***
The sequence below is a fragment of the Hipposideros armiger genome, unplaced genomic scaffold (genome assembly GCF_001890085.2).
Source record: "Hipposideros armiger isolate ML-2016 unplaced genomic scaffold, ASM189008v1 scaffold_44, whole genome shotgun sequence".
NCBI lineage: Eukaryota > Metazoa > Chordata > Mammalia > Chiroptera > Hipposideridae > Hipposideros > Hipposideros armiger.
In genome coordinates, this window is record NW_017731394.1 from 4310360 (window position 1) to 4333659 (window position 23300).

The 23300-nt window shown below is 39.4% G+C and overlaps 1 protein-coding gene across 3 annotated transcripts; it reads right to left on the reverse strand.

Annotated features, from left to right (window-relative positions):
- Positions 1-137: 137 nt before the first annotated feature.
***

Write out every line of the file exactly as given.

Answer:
The sequence below is a fragment of the Hipposideros armiger genome, unplaced genomic scaffold (genome assembly GCF_001890085.2).
Source record: "Hipposideros armiger isolate ML-2016 unplaced genomic scaffold, ASM189008v1 scaffold_44, whole genome shotgun sequence".
NCBI lineage: Eukaryota > Metazoa > Chordata > Mammalia > Chiroptera > Hipposideridae > Hipposideros > Hipposideros armiger.
In genome coordinates, this window is record NW_017731394.1 from 4310360 (window position 1) to 4333659 (window position 23300).

The 23300-nt window shown below is 39.4% G+C and overlaps 1 protein-coding gene across 3 annotated transcripts; it reads right to left on the reverse strand.

Annotated features, from left to right (window-relative positions):
- Positions 1-137: 137 nt before the first annotated feature.